Brexit on our side had a 6 month delay which was further postponed to 1 October and now to 1 January 2022. Why? Because the Government knows the huge impact on the economy in delays in imports and red tape costs that will push up prices further.

Some say well why have the checks? Well that was the deal that was what we voted for, that's the benefits of the club but you don't get them unless you're in the club. Which you can have by the way have without being in the EU, see Norway Switzerland etc in EFTA, but this Government only wanted total isolationism.

And don't forget the massive competitive advantage we have handed EU businesses on a plate. While a farmer in France can export to the UK with no checks or delays, the UK farmer has massive barriers exporting to the EU. It really is a win win for our EU cousins.
 
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Oct 9, 2003
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Aberdeen
I suspect there will be the usual ‘I hate my country‘ BS on here from one or two - thankfully the Ignore option is working for me. It’s also almost impossible to make this comparison by not conflating economic impacts of a pandemic. In many cases it will be difficult to know the root causes - more likely a combination (it is particularly unhelpful though to roll tax rises etc. into the Brexit argument IMO).

So taking an objective view. There are two major impacts I see - there is definitely a skills shortage in some areas - and not exclusively low paid jobs. But is this Brexit or is it also companies/orgs dialling back during the pandemic and finding it hard to recover? As I say probably a combo. Secondly, there are shortages of certain items. I have seen gaps on shelves but not empty shelves as some would claim. This is in part due to a knock on shortage of lorry drivers but also likely supplier related as well.

Conversely, I know many people who have taken the opportunity to look to buy more locally. If sustained that would have a positive effect on UK producers (though offset by impacts on exports for example). Any ‘buy local’ approach is also long term good for the environment of course.

In truth though it would be a stretch to say there are clear benefits at this early stage.

Speaking from purely personal experience - and others will have their own - Brexit may as well not have happened. I had one delayed shipment from the EU in the early days and that’s about it. I’m talking about my place as a consumer here. As I say others may see differently but I have never had a relation, friend or neighbour say ‘Ever since that bl@@dy Brexit ….’. Everyone I know seems unaffected, or at least unbothered (as consumers I hasten to reiterate).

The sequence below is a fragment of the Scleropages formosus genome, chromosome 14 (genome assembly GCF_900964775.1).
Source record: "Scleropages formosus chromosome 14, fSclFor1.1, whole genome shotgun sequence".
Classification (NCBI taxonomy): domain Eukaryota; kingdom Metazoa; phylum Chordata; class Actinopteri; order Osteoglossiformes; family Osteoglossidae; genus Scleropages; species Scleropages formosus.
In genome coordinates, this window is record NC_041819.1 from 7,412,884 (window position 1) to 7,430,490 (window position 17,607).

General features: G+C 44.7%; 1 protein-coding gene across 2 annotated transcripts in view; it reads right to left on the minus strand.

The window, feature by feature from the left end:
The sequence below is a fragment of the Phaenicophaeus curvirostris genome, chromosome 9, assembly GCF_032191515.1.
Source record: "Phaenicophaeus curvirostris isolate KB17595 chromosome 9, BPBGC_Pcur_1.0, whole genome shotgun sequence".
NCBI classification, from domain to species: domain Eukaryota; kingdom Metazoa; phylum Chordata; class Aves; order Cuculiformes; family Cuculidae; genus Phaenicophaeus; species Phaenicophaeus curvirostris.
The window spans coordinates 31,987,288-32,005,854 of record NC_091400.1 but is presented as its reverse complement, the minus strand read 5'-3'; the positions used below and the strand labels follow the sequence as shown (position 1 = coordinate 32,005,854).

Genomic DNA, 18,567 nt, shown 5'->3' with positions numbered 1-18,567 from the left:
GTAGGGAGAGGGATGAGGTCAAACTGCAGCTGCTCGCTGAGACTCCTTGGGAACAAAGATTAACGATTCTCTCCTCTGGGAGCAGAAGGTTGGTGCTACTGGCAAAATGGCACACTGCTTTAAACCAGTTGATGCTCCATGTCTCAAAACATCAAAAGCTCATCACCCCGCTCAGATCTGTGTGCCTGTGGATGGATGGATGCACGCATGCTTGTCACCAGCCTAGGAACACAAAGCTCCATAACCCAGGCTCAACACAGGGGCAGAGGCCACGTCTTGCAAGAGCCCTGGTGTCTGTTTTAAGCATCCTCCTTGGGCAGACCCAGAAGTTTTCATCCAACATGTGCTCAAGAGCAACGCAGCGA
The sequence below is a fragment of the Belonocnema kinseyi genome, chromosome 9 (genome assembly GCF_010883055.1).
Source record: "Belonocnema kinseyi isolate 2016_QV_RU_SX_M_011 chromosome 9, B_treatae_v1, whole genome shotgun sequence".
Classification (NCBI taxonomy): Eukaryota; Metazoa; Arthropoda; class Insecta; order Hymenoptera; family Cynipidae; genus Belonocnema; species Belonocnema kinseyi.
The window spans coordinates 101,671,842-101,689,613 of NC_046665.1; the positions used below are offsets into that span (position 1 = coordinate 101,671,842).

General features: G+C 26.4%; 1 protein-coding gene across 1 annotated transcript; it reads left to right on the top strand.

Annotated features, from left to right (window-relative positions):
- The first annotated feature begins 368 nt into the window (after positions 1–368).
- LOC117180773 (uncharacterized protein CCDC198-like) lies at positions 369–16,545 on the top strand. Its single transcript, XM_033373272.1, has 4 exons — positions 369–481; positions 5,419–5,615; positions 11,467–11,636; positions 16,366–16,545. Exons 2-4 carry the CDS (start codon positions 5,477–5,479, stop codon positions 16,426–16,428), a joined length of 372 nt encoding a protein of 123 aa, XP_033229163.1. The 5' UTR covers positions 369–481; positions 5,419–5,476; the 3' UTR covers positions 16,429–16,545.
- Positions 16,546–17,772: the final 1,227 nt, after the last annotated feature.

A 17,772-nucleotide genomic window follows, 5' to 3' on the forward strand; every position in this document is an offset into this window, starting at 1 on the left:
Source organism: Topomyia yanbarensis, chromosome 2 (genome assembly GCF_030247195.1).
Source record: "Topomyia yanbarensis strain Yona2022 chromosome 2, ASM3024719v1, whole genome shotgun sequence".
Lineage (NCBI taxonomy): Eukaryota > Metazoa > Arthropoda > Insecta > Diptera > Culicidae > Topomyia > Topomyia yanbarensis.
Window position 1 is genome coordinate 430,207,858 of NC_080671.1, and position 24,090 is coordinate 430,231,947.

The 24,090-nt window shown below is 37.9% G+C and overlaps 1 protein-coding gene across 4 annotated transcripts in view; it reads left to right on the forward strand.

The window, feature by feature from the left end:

Would be interested to hear from Ave_IT and Greenrod on this though. From a business perspective I recall the former was fearful in terms of supplies and trade, while the latter was more optmistic about new opportunities. Would be interesting to know if those views have changed at all.
 
Nov 15, 2011
1,706
129
I suspect there will be the usual ‘I hate my country‘ BS on here from one or two - thankfully the Ignore option is working for me. It’s also almost impossible to make this comparison by not conflating economic impacts of a pandemic. In many cases it will be difficult to know the root causes - more likely a combination (it is particularly unhelpful though to roll tax rises etc. into the Brexit argument IMO).

So taking an objective view. There are two major impacts I see - there is definitely a skills shortage in some areas - and not exclusively low paid jobs. But is this Brexit or is it also companies/orgs dialling back during the pandemic and finding it hard to recover? As I say probably a combo. Secondly, there are shortages of certain items. I have seen gaps on shelves but not empty shelves as some would claim. This is in part due to a knock on shortage of lorry drivers but also likely supplier related as well.

Conversely, I know many people who have taken the opportunity to look to buy more locally. If sustained that would have a positive effect on UK producers (though offset by impacts on exports for example). Any ‘buy local’ approach is also long term good for the environment of course.

In truth though it would be a stretch to say there are clear benefits at this early stage.